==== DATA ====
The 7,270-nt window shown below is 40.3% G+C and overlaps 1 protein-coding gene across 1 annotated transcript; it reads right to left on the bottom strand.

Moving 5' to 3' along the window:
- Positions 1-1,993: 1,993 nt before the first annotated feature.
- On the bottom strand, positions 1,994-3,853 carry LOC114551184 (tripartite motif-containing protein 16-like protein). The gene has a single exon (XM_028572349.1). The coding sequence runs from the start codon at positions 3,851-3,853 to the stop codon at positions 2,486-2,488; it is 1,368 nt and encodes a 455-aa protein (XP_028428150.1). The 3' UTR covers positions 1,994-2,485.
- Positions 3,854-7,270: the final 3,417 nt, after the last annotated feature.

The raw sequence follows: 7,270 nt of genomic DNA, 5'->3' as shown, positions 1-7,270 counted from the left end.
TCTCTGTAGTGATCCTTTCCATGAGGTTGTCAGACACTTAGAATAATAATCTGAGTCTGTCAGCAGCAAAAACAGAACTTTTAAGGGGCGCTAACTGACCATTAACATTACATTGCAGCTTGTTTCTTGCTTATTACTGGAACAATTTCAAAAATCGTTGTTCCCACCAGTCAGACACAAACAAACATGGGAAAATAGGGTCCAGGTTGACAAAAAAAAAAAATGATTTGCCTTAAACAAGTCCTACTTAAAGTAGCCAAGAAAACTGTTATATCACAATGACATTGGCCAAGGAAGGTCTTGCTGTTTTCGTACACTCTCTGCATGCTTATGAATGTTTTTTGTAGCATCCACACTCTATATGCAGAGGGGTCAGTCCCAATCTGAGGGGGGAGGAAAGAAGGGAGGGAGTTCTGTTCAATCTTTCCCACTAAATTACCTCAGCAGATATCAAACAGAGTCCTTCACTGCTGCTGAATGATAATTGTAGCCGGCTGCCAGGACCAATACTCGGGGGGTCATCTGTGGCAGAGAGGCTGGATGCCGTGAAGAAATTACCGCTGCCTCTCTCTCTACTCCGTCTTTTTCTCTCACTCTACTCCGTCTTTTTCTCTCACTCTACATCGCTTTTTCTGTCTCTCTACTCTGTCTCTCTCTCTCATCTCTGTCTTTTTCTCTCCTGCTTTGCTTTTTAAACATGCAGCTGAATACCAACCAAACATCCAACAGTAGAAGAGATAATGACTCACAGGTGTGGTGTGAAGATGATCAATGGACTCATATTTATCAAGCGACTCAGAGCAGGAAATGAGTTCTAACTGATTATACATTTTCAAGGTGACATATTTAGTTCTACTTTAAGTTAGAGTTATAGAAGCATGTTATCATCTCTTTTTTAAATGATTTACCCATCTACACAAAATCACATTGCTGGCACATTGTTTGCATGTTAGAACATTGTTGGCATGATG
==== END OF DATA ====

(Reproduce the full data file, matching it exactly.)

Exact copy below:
The 7,270-nt window shown below is 40.3% G+C and overlaps 1 protein-coding gene across 1 annotated transcript; it reads right to left on the bottom strand.

Moving 5' to 3' along the window:
- Positions 1-1,993: 1,993 nt before the first annotated feature.
- On the bottom strand, positions 1,994-3,853 carry LOC114551184 (tripartite motif-containing protein 16-like protein). The gene has a single exon (XM_028572349.1). The coding sequence runs from the start codon at positions 3,851-3,853 to the stop codon at positions 2,486-2,488; it is 1,368 nt and encodes a 455-aa protein (XP_028428150.1). The 3' UTR covers positions 1,994-2,485.
- Positions 3,854-7,270: the final 3,417 nt, after the last annotated feature.

The raw sequence follows: 7,270 nt of genomic DNA, 5'->3' as shown, positions 1-7,270 counted from the left end.
TCTCTGTAGTGATCCTTTCCATGAGGTTGTCAGACACTTAGAATAATAATCTGAGTCTGTCAGCAGCAAAAACAGAACTTTTAAGGGGCGCTAACTGACCATTAACATTACATTGCAGCTTGTTTCTTGCTTATTACTGGAACAATTTCAAAAATCGTTGTTCCCACCAGTCAGACACAAACAAACATGGGAAAATAGGGTCCAGGTTGACAAAAAAAAAAAATGATTTGCCTTAAACAAGTCCTACTTAAAGTAGCCAAGAAAACTGTTATATCACAATGACATTGGCCAAGGAAGGTCTTGCTGTTTTCGTACACTCTCTGCATGCTTATGAATGTTTTTTGTAGCATCCACACTCTATATGCAGAGGGGTCAGTCCCAATCTGAGGGGGGAGGAAAGAAGGGAGGGAGTTCTGTTCAATCTTTCCCACTAAATTACCTCAGCAGATATCAAACAGAGTCCTTCACTGCTGCTGAATGATAATTGTAGCCGGCTGCCAGGACCAATACTCGGGGGGTCATCTGTGGCAGAGAGGCTGGATGCCGTGAAGAAATTACCGCTGCCTCTCTCTCTACTCCGTCTTTTTCTCTCACTCTACTCCGTCTTTTTCTCTCACTCTACATCGCTTTTTCTGTCTCTCTACTCTGTCTCTCTCTCTCATCTCTGTCTTTTTCTCTCCTGCTTTGCTTTTTAAACATGCAGCTGAATACCAACCAAACATCCAACAGTAGAAGAGATAATGACTCACAGGTGTGGTGTGAAGATGATCAATGGACTCATATTTATCAAGCGACTCAGAGCAGGAAATGAGTTCTAACTGATTATACATTTTCAAGGTGACATATTTAGTTCTACTTTAAGTTAGAGTTATAGAAGCATGTTATCATCTCTTTTTTAAATGATTTACCCATCTACACAAAATCACATTGCTGGCACATTGTTTGCATGTTAGAACATTGTTGGCATGATG